An Excerpt That Says Most Everything About Putin’s War Against Ukraine


“Yahidne was captured by Russian troops in the early days of the war and badly damaged in the fighting with Ukrainian forces that followed. After killing a number of men in cold blood, the invaders herded the remaining population of the village, 367 people (including 70 children, the youngest a 21-day-old baby), into the basement of the local school. They were kept there for 26 days and nights, with less than half a square metre of space per person, four buckets for toilets and barely enough air. Ten people died of suffocation, untreated medical conditions and neglect. As the bodies piled up, the Russians allowed a burial party, but opened fire on it in the cemetery. The villagers carried the wounded back to the basement in the wheelbarrows they’d used to carry out the dead. At the end of the month the Russians retreated.

“Anna Zvyagintseva’s photograph The Same Hair shows a young child sitting on the floor in a patch of sunlight, covering her face with her forearms and chaotic strands of her long, fair curling hair. Above it is a screenshot from a message thread written in English. ‘How are you?’ the first message asks. Two and a half hours later the reply comes: ‘Air raid sirens sound all around Ukraine now. I didn’t know I can feel hatred so deeply. I saw a photo of a dead kid, who had the same hair as my daughter has.’”

—From a report entitled “Every Field, Every Yard” by James Meek in the August 10 issue of the “London Review of Books.” Meek is a British writer and journalist whose novels include “The People’s Act of Love,” set in the aftermath of the 1917 Russian Revolution.




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3 comments to An Excerpt That Says Most Everything About Putin’s War Against Ukraine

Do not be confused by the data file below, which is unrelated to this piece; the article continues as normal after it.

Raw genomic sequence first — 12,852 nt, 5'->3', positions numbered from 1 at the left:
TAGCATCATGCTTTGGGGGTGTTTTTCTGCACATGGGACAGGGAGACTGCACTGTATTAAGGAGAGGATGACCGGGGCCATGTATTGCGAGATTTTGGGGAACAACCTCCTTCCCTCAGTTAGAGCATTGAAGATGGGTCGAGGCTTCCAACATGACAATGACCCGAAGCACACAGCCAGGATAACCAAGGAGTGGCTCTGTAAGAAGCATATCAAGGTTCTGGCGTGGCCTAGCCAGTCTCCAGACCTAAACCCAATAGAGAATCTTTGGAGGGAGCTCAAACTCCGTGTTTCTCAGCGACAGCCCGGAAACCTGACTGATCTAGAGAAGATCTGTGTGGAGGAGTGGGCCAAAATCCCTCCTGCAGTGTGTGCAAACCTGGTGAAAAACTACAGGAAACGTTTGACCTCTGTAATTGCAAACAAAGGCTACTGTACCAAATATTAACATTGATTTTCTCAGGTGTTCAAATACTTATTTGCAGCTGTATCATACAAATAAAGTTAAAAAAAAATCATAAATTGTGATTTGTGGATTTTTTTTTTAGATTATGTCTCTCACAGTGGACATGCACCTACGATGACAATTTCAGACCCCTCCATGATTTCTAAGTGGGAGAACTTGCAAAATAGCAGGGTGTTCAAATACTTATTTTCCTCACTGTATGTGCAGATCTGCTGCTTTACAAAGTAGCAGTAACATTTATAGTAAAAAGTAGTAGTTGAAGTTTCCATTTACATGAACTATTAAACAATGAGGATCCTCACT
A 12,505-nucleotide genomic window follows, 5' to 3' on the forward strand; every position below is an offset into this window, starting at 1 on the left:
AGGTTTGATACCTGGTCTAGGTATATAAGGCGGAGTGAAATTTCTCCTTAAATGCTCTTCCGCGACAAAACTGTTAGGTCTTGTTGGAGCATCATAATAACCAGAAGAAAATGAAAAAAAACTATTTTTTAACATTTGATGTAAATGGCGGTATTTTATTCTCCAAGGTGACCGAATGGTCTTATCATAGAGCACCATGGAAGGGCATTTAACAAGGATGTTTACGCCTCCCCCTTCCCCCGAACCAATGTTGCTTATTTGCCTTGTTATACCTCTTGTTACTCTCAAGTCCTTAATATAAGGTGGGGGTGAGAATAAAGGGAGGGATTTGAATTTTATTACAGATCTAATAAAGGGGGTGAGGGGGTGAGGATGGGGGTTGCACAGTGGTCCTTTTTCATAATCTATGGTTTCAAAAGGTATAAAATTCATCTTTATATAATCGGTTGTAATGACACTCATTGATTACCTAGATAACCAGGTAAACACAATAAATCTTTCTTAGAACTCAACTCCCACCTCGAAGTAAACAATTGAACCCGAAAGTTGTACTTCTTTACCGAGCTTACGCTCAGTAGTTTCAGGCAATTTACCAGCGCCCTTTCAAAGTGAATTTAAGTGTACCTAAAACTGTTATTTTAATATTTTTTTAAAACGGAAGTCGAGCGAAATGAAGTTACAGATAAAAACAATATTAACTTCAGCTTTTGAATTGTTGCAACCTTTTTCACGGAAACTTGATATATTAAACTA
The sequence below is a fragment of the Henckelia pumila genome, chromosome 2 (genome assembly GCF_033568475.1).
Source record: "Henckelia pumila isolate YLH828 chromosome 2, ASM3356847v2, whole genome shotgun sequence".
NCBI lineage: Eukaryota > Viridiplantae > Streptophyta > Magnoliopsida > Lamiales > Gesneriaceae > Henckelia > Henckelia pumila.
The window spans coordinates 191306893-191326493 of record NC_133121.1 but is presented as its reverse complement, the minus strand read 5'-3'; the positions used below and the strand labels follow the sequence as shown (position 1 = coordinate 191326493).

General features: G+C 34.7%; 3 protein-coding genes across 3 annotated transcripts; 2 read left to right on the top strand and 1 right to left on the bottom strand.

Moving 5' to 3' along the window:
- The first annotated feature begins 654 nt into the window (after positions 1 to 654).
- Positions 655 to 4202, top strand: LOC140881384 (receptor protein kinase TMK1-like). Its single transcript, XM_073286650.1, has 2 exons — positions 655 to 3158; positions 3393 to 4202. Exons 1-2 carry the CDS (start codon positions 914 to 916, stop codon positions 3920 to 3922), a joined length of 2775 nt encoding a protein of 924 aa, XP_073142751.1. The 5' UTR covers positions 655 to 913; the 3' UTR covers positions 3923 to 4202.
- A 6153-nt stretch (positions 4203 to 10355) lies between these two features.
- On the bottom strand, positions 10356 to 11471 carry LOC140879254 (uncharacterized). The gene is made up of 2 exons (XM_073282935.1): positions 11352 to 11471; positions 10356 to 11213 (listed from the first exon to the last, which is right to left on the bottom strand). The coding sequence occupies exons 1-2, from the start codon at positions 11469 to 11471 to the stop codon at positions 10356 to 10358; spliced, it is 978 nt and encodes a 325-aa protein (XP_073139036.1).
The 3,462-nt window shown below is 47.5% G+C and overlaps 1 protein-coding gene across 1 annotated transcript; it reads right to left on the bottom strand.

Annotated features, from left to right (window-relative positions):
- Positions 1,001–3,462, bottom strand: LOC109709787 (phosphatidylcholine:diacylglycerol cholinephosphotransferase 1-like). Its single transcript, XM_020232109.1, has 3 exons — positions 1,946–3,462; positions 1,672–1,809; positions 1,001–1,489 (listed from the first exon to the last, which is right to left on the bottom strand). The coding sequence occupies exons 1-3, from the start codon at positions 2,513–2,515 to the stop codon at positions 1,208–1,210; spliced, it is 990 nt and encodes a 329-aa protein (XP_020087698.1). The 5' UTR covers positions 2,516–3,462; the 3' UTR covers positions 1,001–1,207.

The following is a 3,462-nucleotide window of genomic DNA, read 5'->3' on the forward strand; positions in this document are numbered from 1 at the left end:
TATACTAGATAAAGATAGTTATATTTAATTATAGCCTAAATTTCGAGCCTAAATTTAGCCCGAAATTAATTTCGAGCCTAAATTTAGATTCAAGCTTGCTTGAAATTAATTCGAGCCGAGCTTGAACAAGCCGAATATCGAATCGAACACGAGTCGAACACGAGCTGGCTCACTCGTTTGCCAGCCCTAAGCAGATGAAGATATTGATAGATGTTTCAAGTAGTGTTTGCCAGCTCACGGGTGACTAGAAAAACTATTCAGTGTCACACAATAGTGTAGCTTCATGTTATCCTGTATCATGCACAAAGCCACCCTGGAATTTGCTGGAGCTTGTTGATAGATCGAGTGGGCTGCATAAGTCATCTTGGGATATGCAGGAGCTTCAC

• Kevin Feldman  says:

    Gut wrenchingly powerful prose here Andrew… it is so easy to let the war in Ukraine just
    slide off the headlines and forget the cruel brutality of this mess thanks to the twisted soul of Putin. Yet what also comes across with devastating clarity in Meek’s reporting is the courageous humanity of the Ukrainians who insist on living as robustly as possible while knowing from their daily experience that death is always just a drone strike away. Whew…

  • Robert Spencer  says:

    Putin’s war on the Ukrainian people isn’t the first time a Soviet or Russian leader deliberately wrought tragedy upon them. Stalin’s calamitous collectivization policy in the early 1930s ignited a famine which resulted in 4 million Ukrainian deaths. If that wasn’t enough, his secret police and armies tortured and murdered thousands more. This genocide became known as the Holodomor, a Ukrainian word for “starvation”. Does it never end?

  • Andrew Hidas  says:

    Indeed, Kevin, Ukraine being thousands of miles away and all of us along with the rest of the world busily pursuing our lives makes it difficult not only to tend to the war in general, but to then keep digging into the national pocketbook to support it—especially when one of our major political parties is sounding increasingly isolationist. And though the cost of our continued support may be great, the cost of withdrawing would be utterly calamitous for the entire free world, with ripple effects going far, wide and for a very long time (like, forever!).

    Human beings by the millions treated as fodder for paranoid, amoral dictators: It’s an old story, isn’t it, Robert? I have no doubt Putin would go his countryman Stalin one or millions better were he to deem it necessary. This is the shadow side of life and history that takes huge, dogged resolve to counter effectively. Sometimes it feels like we are no farther along in creating a peaceful world than we were eons ago, with the only difference being our weapons and tools of oppression are more lethal—which makes our resistance to dictators all the more critical.

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